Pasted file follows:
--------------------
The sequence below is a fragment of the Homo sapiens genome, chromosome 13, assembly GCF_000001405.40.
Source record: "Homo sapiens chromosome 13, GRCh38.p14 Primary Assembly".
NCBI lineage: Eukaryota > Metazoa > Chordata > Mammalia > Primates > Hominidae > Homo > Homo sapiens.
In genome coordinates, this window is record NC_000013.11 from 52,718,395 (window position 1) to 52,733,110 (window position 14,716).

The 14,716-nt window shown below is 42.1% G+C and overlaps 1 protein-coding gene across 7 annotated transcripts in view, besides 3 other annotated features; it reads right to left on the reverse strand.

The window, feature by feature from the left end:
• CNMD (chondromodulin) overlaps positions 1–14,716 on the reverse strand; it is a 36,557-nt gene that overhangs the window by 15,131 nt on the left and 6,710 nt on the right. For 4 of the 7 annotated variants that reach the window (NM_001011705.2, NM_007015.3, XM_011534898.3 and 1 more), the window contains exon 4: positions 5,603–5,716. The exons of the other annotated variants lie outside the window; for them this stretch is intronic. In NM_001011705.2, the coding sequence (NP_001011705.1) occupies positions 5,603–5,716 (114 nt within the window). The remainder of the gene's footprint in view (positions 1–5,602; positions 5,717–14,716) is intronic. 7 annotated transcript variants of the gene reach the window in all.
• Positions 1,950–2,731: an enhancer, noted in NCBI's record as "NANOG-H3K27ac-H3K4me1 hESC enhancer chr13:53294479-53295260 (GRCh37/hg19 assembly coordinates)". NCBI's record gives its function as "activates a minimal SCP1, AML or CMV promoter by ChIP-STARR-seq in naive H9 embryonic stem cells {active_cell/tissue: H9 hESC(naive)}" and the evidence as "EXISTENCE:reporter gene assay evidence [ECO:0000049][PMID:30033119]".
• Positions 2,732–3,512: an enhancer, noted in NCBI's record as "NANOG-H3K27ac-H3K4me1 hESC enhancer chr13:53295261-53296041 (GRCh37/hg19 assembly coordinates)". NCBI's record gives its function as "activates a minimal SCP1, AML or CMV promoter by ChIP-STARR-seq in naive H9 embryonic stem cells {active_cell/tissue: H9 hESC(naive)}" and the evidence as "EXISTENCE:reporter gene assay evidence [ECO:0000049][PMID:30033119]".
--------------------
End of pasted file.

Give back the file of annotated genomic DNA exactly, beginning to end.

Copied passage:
The sequence below is a fragment of the Homo sapiens genome, chromosome 13, assembly GCF_000001405.40.
Source record: "Homo sapiens chromosome 13, GRCh38.p14 Primary Assembly".
NCBI lineage: Eukaryota > Metazoa > Chordata > Mammalia > Primates > Hominidae > Homo > Homo sapiens.
In genome coordinates, this window is record NC_000013.11 from 52,718,395 (window position 1) to 52,733,110 (window position 14,716).

The 14,716-nt window shown below is 42.1% G+C and overlaps 1 protein-coding gene across 7 annotated transcripts in view, besides 3 other annotated features; it reads right to left on the reverse strand.

The window, feature by feature from the left end:
• CNMD (chondromodulin) overlaps positions 1–14,716 on the reverse strand; it is a 36,557-nt gene that overhangs the window by 15,131 nt on the left and 6,710 nt on the right. For 4 of the 7 annotated variants that reach the window (NM_001011705.2, NM_007015.3, XM_011534898.3 and 1 more), the window contains exon 4: positions 5,603–5,716. The exons of the other annotated variants lie outside the window; for them this stretch is intronic. In NM_001011705.2, the coding sequence (NP_001011705.1) occupies positions 5,603–5,716 (114 nt within the window). The remainder of the gene's footprint in view (positions 1–5,602; positions 5,717–14,716) is intronic. 7 annotated transcript variants of the gene reach the window in all.
• Positions 1,950–2,731: an enhancer, noted in NCBI's record as "NANOG-H3K27ac-H3K4me1 hESC enhancer chr13:53294479-53295260 (GRCh37/hg19 assembly coordinates)". NCBI's record gives its function as "activates a minimal SCP1, AML or CMV promoter by ChIP-STARR-seq in naive H9 embryonic stem cells {active_cell/tissue: H9 hESC(naive)}" and the evidence as "EXISTENCE:reporter gene assay evidence [ECO:0000049][PMID:30033119]".
• Positions 2,732–3,512: an enhancer, noted in NCBI's record as "NANOG-H3K27ac-H3K4me1 hESC enhancer chr13:53295261-53296041 (GRCh37/hg19 assembly coordinates)". NCBI's record gives its function as "activates a minimal SCP1, AML or CMV promoter by ChIP-STARR-seq in naive H9 embryonic stem cells {active_cell/tissue: H9 hESC(naive)}" and the evidence as "EXISTENCE:reporter gene assay evidence [ECO:0000049][PMID:30033119]".